Why Sergio Romero - not Jadon Sancho - is emblematic of Man Utd's disastrous transfer window 1 year ago

Why Sergio Romero - not Jadon Sancho - is emblematic of Man Utd's disastrous transfer window

Sancho will get the headlines, but Sergio Romero is the true symbol of United's failings

Amidst the chaos, it was easily missed. As Manchester United raced against the clock to conclude deals for four new players on transfer deadline day, Eliana Guercio, the wife of Sergio Romero, had seen enough. Taking matters into her own hands, Guercio shared a post to her Instagram account, demanding the club show her husband the respect he deserved by allowing him to leave.


Ultimately, her attempts proved unsuccessful. Romero remains a Manchester United player.

As the dust settles on what, even by their own pathetically low recent standards, has been a disastrous transfer window for United, it's understandable that the plight of Romero will be largely overlooked. Why, when a blend of incompetence and supreme arrogance scuppered any hopes of Jadon Sancho's arrival, should a stand-in goalkeeper not being granted a move away be the main story?

And yet, as more details of their botched attempts to prise Sancho from Borussia Dortmund seep out, the case of Romero says just as much - if not more - about the shambolic nature in which aspects of the club are managed.


Romero was brought to United by Louis van Gaal in 2015. David De Gea had appeared certain to join Real Madrid at the time, only for his move to fall through at the eleventh hour. If he was signed as a potential replacement for De Gea, Romero hasn't exactly kicked up a fuss at having to play understudy to the Spaniard for the past five years.

Instead, he has deputised admirably. Regularly asked to stand in for De Gea in cup fixtures, he was in goal as United claimed their last trophy in the 2017 Europa League final. His steady performances, coupled with a few costly blunders by De Gea, have often prompted debate as to whether he is "too good" to be spending the majority of games watching on from the bench.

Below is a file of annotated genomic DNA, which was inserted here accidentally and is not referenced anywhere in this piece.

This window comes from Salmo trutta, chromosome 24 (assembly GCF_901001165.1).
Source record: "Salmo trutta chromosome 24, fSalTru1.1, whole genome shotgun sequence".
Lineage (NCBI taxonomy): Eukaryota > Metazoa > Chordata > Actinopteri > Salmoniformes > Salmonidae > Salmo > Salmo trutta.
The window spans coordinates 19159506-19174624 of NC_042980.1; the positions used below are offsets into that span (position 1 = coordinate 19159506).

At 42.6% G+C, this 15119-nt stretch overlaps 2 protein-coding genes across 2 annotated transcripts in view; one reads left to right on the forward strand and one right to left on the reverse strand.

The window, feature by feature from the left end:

At the turn of the year it seemed Romero's days as a United player were numbered. With De Gea only months into a new long-term contract, Dean Henderson's impressive loan form at Sheffield United meant a return to his parent club was becoming increasingly likely. Three men vying for the same position was simply one too many and Romero, surely, would be the one to make way.


Sure enough, Henderson has returned and, after signing a new long-term contract of his own, is already filling Romero's gloves in United's early-season Carabao Cup fixtures. De Gea continues as first choice in the Premier League.

But despite plenty of interest, United have been unable to find a suitor for Romero. Inexplicably, the club that was reluctant to meet the 'unreasonable' asking price for a potentially world class addition to their first team now finds itself paying close to £2.5m a month in wages to three goalkeepers. This, as much as any of their many failings at trying to bring players to Old Trafford, neatly sums up how staggeringly poorly run the club is. It is demonstrative of the same lack of foresight which sees them hand out new contracts to perennially injured defenders, or their failure to understand that when a selling club stipulates a fee for a player must be paid by a certain date, they mean it.

Romero's hopes of leaving United are not completely dead, of course. Though a move elsewhere in the Premier League or abroad is no longer possible until January, he is permitted to join clubs in the Championship or below for a few more days. For a goalkeeper who might still harbour ambitions of playing for his country in another World Cup, such a step down poses obvious problems. His wages, too, are likely to be beyond the budgets of most clubs in England's second tier.

And so for now, he is left in a state of limbo. While Sancho might generate more headlines, it is the Argentine back-up goalkeeper who is the true symbol of a club in stagnation, where a small band of seemingly immune finance men continue to play at a game none of them appear to fully understand.